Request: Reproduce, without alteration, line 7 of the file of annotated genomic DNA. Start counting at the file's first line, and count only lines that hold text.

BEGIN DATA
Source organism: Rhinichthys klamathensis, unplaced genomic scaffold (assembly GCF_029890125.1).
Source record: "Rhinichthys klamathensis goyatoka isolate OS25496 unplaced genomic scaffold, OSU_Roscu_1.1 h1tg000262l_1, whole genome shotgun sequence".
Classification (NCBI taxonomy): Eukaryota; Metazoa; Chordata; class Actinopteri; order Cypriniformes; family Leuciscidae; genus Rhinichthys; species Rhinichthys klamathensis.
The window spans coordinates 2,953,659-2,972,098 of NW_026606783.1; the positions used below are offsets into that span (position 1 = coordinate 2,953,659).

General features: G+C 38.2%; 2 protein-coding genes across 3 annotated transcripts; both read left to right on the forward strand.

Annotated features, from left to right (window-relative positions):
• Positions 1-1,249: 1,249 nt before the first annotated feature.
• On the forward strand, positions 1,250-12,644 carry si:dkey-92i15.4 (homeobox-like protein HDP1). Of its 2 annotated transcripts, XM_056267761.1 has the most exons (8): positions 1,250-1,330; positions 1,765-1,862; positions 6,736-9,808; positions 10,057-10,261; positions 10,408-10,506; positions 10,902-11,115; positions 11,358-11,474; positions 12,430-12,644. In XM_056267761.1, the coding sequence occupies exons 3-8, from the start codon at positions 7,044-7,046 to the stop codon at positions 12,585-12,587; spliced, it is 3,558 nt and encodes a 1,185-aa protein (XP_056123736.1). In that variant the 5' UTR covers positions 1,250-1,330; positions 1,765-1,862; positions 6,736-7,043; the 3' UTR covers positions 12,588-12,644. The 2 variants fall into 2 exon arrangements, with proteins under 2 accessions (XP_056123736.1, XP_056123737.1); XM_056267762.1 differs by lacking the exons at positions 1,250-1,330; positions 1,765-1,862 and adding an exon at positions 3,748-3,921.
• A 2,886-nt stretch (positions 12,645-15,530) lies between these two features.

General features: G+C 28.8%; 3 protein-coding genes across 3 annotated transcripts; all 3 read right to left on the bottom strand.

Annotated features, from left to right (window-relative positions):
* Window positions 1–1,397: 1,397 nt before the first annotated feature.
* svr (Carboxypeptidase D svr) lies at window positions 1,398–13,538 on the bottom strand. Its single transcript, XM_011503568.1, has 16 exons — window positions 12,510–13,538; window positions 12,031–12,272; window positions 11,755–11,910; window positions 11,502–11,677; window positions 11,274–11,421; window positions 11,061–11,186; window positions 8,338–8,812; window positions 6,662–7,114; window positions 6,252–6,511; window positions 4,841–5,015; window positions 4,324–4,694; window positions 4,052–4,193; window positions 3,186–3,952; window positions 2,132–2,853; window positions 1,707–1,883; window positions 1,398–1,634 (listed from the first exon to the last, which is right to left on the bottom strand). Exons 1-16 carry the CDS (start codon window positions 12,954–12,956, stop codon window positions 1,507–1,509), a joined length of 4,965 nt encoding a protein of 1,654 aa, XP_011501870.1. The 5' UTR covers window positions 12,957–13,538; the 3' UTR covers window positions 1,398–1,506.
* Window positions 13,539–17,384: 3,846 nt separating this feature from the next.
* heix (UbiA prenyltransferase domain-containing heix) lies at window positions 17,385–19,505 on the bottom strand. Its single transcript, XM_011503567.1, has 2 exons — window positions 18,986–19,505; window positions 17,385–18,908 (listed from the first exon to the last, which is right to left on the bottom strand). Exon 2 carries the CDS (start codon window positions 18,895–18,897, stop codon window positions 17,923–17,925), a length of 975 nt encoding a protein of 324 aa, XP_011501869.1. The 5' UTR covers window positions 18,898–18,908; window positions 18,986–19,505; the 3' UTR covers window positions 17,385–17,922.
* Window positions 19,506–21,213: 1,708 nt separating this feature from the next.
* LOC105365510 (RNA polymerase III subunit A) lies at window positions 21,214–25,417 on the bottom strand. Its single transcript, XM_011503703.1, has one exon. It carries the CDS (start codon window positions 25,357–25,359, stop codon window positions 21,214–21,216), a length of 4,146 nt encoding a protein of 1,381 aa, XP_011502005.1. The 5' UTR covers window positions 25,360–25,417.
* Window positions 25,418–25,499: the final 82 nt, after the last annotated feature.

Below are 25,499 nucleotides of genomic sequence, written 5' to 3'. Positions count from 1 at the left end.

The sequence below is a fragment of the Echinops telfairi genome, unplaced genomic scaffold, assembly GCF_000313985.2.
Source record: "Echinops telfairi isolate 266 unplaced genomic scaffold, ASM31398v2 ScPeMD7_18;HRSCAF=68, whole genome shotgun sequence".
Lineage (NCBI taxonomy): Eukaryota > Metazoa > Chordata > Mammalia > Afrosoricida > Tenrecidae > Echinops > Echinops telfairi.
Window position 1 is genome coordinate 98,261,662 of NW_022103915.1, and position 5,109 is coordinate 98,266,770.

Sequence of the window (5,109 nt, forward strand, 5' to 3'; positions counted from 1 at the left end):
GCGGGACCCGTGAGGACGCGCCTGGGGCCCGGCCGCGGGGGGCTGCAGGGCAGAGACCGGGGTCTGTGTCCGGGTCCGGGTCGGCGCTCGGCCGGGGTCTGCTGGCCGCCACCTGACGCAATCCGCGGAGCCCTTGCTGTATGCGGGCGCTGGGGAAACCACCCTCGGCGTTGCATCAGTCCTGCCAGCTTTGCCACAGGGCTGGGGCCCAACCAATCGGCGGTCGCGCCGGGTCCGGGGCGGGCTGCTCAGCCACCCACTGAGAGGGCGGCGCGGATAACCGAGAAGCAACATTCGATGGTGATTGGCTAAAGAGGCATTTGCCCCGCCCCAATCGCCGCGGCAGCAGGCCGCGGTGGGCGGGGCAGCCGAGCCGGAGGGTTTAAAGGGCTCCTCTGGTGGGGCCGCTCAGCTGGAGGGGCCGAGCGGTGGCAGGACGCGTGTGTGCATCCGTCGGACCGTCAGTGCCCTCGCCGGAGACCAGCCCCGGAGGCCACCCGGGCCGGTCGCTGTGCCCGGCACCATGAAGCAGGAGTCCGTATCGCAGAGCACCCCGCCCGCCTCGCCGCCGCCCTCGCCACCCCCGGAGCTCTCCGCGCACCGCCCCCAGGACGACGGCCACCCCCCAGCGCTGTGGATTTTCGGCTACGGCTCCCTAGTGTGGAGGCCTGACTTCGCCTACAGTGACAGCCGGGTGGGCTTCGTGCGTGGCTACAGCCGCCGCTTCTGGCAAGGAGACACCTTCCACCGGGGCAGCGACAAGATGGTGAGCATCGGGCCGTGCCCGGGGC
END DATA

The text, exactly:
• Positions 1-1,249: 1,249 nt before the first annotated feature.